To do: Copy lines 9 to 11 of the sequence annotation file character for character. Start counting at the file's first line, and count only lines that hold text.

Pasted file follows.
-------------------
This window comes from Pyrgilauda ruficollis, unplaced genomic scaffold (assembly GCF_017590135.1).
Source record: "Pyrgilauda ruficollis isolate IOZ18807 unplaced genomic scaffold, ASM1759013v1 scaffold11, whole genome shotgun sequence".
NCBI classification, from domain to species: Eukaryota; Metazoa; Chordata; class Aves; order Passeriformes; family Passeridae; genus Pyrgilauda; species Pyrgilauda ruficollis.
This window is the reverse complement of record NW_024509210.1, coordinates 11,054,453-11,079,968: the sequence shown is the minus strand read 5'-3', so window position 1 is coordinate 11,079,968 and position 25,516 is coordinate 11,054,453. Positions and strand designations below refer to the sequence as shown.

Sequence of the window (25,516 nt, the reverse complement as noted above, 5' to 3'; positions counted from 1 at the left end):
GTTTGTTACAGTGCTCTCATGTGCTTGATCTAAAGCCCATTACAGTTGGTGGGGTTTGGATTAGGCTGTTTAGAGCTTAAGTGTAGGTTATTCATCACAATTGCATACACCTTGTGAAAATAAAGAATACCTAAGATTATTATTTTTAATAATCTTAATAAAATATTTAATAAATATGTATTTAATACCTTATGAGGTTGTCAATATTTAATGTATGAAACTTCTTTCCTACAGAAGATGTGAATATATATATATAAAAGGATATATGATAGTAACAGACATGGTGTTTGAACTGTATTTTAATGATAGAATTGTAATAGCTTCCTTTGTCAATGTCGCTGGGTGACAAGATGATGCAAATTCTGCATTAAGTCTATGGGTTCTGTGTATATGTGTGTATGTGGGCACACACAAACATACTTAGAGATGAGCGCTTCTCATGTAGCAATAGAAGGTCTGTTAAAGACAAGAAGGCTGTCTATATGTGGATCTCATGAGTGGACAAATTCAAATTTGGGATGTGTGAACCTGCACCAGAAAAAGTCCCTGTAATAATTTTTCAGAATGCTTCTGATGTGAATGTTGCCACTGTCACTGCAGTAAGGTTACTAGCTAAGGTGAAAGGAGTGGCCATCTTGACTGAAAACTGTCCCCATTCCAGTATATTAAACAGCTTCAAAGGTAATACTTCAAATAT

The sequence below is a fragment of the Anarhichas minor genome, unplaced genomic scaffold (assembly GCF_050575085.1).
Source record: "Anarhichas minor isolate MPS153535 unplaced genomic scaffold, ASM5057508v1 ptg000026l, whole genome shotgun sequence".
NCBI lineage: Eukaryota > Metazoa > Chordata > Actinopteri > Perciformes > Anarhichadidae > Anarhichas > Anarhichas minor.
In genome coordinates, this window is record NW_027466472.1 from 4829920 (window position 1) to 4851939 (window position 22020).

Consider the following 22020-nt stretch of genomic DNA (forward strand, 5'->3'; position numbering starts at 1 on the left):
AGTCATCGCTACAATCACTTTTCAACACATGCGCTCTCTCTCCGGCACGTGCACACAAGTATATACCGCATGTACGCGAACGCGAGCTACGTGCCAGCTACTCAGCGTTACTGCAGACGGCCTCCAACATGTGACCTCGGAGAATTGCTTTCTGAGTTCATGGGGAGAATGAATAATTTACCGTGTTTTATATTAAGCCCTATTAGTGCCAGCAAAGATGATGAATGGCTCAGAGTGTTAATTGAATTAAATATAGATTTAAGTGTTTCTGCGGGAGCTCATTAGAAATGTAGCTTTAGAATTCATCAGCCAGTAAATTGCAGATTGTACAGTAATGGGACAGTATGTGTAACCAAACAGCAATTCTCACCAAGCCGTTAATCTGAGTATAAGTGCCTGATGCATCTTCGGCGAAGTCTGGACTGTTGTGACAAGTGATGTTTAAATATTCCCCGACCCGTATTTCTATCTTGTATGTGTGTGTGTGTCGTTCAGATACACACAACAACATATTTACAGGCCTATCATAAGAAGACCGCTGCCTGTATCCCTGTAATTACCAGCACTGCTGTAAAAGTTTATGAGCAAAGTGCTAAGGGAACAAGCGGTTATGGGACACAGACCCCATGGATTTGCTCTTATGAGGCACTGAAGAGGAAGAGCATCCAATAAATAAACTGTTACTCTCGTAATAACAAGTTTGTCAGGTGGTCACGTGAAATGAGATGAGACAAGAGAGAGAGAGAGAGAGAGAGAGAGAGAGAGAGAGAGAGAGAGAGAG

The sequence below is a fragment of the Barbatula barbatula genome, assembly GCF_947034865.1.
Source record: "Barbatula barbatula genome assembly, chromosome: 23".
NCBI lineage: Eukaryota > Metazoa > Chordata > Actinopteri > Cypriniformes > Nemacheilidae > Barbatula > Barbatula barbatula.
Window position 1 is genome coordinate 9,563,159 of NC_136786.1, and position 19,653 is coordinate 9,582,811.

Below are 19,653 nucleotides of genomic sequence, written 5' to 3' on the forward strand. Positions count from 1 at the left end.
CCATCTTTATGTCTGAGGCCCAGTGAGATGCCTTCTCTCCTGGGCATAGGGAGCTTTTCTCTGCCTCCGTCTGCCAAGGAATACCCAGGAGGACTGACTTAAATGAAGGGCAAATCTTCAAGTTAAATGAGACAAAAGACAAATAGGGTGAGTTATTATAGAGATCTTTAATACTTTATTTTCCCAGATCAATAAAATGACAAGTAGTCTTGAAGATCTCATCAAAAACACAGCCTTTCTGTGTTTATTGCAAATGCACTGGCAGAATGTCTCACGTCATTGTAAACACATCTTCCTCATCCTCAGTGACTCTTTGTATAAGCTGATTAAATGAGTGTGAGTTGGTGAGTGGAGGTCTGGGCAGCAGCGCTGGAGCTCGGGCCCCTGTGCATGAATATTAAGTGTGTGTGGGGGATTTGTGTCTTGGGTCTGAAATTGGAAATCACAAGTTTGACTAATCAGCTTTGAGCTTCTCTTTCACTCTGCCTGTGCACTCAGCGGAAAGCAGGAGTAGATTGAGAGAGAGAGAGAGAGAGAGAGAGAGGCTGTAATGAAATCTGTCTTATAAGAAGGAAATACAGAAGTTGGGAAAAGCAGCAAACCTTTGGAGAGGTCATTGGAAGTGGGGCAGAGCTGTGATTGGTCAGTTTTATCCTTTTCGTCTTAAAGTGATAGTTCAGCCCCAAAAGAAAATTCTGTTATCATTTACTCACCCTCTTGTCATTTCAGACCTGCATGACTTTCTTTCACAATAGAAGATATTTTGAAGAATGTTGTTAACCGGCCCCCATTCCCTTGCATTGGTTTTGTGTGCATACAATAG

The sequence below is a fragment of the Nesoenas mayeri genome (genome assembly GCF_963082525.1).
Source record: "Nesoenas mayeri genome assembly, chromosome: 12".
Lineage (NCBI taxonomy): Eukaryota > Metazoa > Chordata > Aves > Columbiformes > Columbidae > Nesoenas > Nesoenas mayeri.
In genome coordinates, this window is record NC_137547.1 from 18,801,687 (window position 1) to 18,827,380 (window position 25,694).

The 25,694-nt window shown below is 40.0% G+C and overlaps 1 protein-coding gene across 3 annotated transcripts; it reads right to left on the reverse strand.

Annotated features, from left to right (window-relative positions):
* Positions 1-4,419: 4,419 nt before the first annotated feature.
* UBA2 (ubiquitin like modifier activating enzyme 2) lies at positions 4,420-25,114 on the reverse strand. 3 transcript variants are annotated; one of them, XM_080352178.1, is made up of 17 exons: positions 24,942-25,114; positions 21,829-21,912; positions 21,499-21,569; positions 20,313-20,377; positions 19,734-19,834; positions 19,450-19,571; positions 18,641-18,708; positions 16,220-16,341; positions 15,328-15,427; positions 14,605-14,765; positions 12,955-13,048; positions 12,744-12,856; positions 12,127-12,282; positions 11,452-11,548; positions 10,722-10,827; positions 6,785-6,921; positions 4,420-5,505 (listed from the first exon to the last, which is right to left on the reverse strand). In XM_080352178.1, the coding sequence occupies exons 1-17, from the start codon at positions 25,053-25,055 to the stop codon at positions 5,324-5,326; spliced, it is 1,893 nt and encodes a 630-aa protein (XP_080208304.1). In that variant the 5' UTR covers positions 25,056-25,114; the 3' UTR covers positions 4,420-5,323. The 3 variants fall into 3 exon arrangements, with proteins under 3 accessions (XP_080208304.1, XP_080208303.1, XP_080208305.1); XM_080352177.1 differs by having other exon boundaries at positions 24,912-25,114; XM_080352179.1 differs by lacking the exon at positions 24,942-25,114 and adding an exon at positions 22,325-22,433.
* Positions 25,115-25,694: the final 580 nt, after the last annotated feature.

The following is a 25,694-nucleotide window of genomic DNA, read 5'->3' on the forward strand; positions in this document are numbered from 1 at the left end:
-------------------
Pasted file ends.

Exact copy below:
NCBI lineage: Eukaryota > Metazoa > Chordata > Actinopteri > Perciformes > Anarhichadidae > Anarhichas > Anarhichas minor.
In genome coordinates, this window is record NW_027466472.1 from 4829920 (window position 1) to 4851939 (window position 22020).

Consider the following 22020-nt stretch of genomic DNA (forward strand, 5'->3'; position numbering starts at 1 on the left):